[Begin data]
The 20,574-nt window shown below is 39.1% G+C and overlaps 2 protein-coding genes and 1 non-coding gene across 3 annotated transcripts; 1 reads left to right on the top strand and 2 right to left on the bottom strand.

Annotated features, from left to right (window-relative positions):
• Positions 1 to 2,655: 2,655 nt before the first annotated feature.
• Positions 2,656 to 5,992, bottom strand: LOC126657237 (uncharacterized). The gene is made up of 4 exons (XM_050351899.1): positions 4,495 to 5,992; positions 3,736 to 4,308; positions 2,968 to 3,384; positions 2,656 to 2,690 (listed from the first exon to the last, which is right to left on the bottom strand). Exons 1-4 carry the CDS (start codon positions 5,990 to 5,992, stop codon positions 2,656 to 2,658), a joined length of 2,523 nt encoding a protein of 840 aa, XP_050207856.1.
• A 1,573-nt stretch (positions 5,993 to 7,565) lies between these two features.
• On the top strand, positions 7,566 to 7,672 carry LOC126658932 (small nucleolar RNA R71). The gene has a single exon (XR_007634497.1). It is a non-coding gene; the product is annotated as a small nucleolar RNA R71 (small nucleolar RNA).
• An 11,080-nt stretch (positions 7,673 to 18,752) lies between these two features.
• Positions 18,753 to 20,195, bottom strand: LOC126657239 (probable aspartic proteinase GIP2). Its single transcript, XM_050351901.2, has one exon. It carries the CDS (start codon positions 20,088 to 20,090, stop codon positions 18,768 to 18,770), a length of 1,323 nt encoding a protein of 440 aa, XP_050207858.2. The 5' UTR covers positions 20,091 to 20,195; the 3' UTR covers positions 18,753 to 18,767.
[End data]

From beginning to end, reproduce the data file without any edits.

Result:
The 20,574-nt window shown below is 39.1% G+C and overlaps 2 protein-coding genes and 1 non-coding gene across 3 annotated transcripts; 1 reads left to right on the top strand and 2 right to left on the bottom strand.

Annotated features, from left to right (window-relative positions):
• Positions 1 to 2,655: 2,655 nt before the first annotated feature.
• Positions 2,656 to 5,992, bottom strand: LOC126657237 (uncharacterized). The gene is made up of 4 exons (XM_050351899.1): positions 4,495 to 5,992; positions 3,736 to 4,308; positions 2,968 to 3,384; positions 2,656 to 2,690 (listed from the first exon to the last, which is right to left on the bottom strand). Exons 1-4 carry the CDS (start codon positions 5,990 to 5,992, stop codon positions 2,656 to 2,658), a joined length of 2,523 nt encoding a protein of 840 aa, XP_050207856.1.
• A 1,573-nt stretch (positions 5,993 to 7,565) lies between these two features.
• On the top strand, positions 7,566 to 7,672 carry LOC126658932 (small nucleolar RNA R71). The gene has a single exon (XR_007634497.1). It is a non-coding gene; the product is annotated as a small nucleolar RNA R71 (small nucleolar RNA).
• An 11,080-nt stretch (positions 7,673 to 18,752) lies between these two features.
• Positions 18,753 to 20,195, bottom strand: LOC126657239 (probable aspartic proteinase GIP2). Its single transcript, XM_050351901.2, has one exon. It carries the CDS (start codon positions 20,088 to 20,090, stop codon positions 18,768 to 18,770), a length of 1,323 nt encoding a protein of 440 aa, XP_050207858.2. The 5' UTR covers positions 20,091 to 20,195; the 3' UTR covers positions 18,753 to 18,767.